2) Storytelling: the priest will recall some words from the Bible. For instance, he might say, "In the gospel we will hear this Sunday, Jesus reminds us to love our enemies and pray for those who mistreat us." Then, we will offer a reflection on this passage, such as, "Sin is what gets in the way of loving our enemies and praying for those who mistreat us. What sins would you like to confess?"

3) Sacramental action: the penitent responds to the question of the priest by confessing his or her sins.

a) When you have finished, the priest will offer you some words of encouragement.

b) He will then assign a penance, which is a good work to help you along your way. An example: say an Our Father.

c) Then, the priest will invite you to tell God that you are sorry with an "Act of Contrition." If you do not know one by heart, you may pray to God in your own words. There are some examples of the Act of contrition on the back of this booklet.

  1. Then, the priest will offer the words of forgiveness, also called 'absolution.'

4) Commissioning: The priest will send you on your way by saying, "Go in peace!"

Notice that there are no secret formulas or cryptic prayers to know! "Bless me Father for I have sinned" is nowhere to be found in the revised rites of Reconciliation (promulgated in 1974). If you don't know what you are doing, just tell the priest, so he can guide you along.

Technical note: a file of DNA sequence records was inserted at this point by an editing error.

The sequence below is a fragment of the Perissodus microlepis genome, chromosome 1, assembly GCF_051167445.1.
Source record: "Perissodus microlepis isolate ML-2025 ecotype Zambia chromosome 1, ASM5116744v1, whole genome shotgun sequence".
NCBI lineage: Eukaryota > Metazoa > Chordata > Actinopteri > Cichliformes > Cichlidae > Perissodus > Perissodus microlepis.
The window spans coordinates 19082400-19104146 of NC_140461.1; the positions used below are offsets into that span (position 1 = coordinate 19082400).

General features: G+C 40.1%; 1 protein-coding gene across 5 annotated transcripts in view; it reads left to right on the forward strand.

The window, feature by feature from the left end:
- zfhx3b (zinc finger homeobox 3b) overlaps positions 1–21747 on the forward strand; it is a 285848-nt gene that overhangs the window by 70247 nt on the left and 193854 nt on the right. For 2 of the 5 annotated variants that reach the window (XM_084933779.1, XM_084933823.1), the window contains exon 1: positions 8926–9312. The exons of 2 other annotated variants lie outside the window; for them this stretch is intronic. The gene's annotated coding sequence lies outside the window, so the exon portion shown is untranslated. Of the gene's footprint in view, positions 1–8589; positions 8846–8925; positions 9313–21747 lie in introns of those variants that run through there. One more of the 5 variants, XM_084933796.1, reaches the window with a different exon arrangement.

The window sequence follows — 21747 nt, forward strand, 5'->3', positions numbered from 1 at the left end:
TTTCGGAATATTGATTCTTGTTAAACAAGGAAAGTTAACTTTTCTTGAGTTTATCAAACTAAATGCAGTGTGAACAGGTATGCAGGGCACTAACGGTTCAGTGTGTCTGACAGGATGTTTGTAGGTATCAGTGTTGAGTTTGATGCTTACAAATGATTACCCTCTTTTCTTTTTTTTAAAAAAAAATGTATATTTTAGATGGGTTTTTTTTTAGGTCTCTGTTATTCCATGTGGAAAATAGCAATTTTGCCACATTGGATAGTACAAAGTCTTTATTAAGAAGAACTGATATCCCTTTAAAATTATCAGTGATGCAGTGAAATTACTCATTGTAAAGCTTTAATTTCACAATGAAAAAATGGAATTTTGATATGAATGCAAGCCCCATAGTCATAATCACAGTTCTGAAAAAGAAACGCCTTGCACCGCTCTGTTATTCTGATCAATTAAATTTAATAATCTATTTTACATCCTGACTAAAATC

Possible Acts of Contrition

The Act of Contrition can be confusing for people. Thus, I always invite the penitents:

    1. To express their sorrow to God in their own words,
    2. To recite an Act of Contrition (if they know one by heart),
    3. Or, to repeat a prayer after me.

Catholics should not stay away from this awesome experience of God's love and peace simply because they "don't know what to do." I have listed some possible Acts of Contrition:

My God, I am sorry for my sins with all my heart.

In choosing to wrong and failing to do good,

I have sinned against you whom I should love above all things.

I firmly intend, with your help, to do penance, to sin no more,

And to avoid whatever leads me to sin.

Our Savior Jesus Christ suffered and died for us.

In his name, my God, have mercy.

The Jesus Prayer is another possibility. This one is my favorite, because it is an ancient prayer that is very easy to remember.

Lord Jesus Christ, Son of the Living God,
Have mercy on me, a sinner.


+ End +


If you would like to make an appointment with Fr. Russ for confession, click here to contact him.